Within six months, public broadcasters will be able to use a universal sign-on platform that aims to help them better understand and engage with their digital audiences.
Representatives of a group of organizations working on the platform shared an update on their progress Oct. 25 at the Public Radio Super Regional conference. The Digital Infrastructure Group is a collaboration among PBS, NPR, CPB, KQED in San Francisco and WGBH in Boston that seeks to coordinate shared digital services throughout public media.
Maja Mrkoci, CPB’s SVP for television content and innovation, told Current that PBS and NPR plan to replace their current registration systems with the universal platform. Stations will be able to use the system on platforms managed by NPR and PBS, such as Bento.
A universal sign-on would allow a user to log into PBS’ digital platforms, for example, and use the same credentials to log into other online public media platforms, said Bob Kempf, VP for digital services at WGBH and a member of the DIG, during the panel.
Public media’s digital technology is “fragmented,” Kempf said. There has been “tremendous investment in public media in supporting broadcast infrastructure, to the tune of several million dollars a year and an appropriation from Congress,” he said. “It’s well-formed, it’s evolving, we’ve got this down. But when you think about, comparatively, investments made in digital, [it’s] really not so much.”
A universal sign-on platform would help public media organizations gain more insight into the habits of their digital users, such as the content they consume, and would allow organizations to engage audiences more strategically, Mrkoci said during the session.
WGBH and WNYC in New York City are also committed to using the platform, and “a number of the major market stations have expressed interest in participating in the implementation phase once a vendor is selected,” Mrkoci told Current.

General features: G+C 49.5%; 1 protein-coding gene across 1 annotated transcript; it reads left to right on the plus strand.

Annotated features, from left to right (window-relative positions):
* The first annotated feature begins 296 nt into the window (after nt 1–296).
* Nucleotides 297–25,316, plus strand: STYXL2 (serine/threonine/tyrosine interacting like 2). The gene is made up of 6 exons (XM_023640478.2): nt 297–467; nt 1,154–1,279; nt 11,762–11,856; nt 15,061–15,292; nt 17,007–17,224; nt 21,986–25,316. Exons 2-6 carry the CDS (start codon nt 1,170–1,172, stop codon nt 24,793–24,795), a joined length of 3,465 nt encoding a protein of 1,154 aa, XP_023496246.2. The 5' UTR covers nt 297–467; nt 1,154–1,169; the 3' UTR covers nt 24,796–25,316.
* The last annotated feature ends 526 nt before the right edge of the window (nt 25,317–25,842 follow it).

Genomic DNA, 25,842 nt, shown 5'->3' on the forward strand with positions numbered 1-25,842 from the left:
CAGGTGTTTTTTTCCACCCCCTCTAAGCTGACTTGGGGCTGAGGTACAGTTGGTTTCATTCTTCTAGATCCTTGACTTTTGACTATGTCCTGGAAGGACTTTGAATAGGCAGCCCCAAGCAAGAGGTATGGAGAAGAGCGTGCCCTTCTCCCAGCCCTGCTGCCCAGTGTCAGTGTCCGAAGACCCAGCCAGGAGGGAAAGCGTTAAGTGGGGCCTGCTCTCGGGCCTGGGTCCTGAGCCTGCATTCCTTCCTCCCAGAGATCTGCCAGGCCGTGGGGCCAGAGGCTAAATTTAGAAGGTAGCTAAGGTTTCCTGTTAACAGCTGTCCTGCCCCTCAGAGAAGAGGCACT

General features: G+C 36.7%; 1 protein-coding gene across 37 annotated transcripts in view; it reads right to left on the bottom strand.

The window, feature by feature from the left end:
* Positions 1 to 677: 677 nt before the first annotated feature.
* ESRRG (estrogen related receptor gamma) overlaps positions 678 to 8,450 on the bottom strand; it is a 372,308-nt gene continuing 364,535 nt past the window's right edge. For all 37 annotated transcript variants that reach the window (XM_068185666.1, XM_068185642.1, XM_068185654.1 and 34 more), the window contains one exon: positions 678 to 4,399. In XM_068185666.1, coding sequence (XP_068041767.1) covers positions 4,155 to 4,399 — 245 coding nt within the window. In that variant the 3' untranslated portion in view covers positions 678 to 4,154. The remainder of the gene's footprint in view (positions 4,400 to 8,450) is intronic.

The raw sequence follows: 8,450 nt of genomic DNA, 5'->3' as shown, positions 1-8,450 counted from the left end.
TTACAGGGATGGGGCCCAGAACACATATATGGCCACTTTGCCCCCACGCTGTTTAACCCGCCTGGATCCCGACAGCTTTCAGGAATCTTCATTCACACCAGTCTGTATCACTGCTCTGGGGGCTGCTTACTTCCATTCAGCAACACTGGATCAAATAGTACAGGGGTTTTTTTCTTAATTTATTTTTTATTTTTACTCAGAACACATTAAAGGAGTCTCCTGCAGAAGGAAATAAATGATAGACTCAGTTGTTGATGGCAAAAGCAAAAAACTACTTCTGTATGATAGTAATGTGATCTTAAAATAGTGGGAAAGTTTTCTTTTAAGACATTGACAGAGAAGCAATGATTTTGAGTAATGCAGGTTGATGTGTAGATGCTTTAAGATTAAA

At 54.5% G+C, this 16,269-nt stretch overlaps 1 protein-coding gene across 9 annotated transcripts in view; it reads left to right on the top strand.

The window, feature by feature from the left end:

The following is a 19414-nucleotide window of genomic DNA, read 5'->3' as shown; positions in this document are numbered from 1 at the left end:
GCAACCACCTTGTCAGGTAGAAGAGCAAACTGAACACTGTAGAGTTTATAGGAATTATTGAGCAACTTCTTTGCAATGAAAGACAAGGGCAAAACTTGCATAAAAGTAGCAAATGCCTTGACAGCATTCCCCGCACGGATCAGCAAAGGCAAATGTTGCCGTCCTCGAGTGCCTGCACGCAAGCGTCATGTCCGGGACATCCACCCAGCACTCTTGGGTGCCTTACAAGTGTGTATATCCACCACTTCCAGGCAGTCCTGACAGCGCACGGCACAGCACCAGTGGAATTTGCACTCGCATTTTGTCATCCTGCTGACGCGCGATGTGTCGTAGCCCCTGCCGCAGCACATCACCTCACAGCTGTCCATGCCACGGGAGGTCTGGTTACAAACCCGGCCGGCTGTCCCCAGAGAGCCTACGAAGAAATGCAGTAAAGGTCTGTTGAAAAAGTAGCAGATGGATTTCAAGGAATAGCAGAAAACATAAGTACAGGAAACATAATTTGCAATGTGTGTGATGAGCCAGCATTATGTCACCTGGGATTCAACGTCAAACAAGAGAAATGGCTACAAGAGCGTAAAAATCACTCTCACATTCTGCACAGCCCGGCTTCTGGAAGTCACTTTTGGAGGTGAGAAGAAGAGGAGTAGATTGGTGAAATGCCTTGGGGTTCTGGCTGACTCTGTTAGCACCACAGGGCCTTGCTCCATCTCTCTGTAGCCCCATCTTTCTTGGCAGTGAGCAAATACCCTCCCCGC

CPB has invested $1.5 million in the initiative. The DIG is looking to raise another $500,000 from foundations.
The universal sign-on is the first part of a larger effort by the group to improve and integrate public media’s digital infrastructure over the next three to five years. Consultants commissioned by CPB made recommendations for the project that would cost $50 million if fully implemented.
The Station Resource Group and the Public Television Major Market Group announced last month that they have convened a group of public media leaders to consider future governance and financing of the digital infrastructure plan. The working group will help “lead system discussion and planning for the governance of a shared public media digital ‘backbone’ and approaches to financing the initial creation and ongoing operation of such systems,” the announcement said.
Kevin Martin, GM at ideastream in Cleveland and a member of the working group, said the universal sign-on platform provides a useful starting point for the larger digital infrastructure project because “it’s something we can visualize and we can rally behind and focus on.” In the long run, single sign-on will benefit dual licensee stations such as ideastream because it will help ideastream users access content.
“I think the single sign-on will make national content more seamless across the way,” he said. “So if you want to stream Victoria or The Miniaturist and you also want to listen to an NPR podcast next, then you can do all that in one seamless service, signing on once.”
It will also help fundraising staff by providing a single identity for a user of TV and radio content, he said. But Martin said he does fear that stations that are only radio or TV “may not see the ultimate value or the urgency of a single sign-on experience.”
Martin added that in markets with multiple stations, “your primary concern and focus is to differentiate from that other station, so a single sign-on may be perceived as something that takes away their biggest differentiator in that market. So that’s going to have to be worked out. And I think those things can be worked out, ultimately.”
A larger goal of the DIG’s effort is to create digital tools and systems in public media to “improve the digital giving experience, understand the data that’s coming back from that, and be able to not only optimize content delivery but also optimize marketing to audiences on digital platforms,” Kempf said.
“The fact that we have PBS, NPR, and NPR and PBS stations sitting at the table together trying to solve for this — for me, that’s a huge success and really a recognition of the importance everyone sees in the digital future of public media,” Mrkoci said.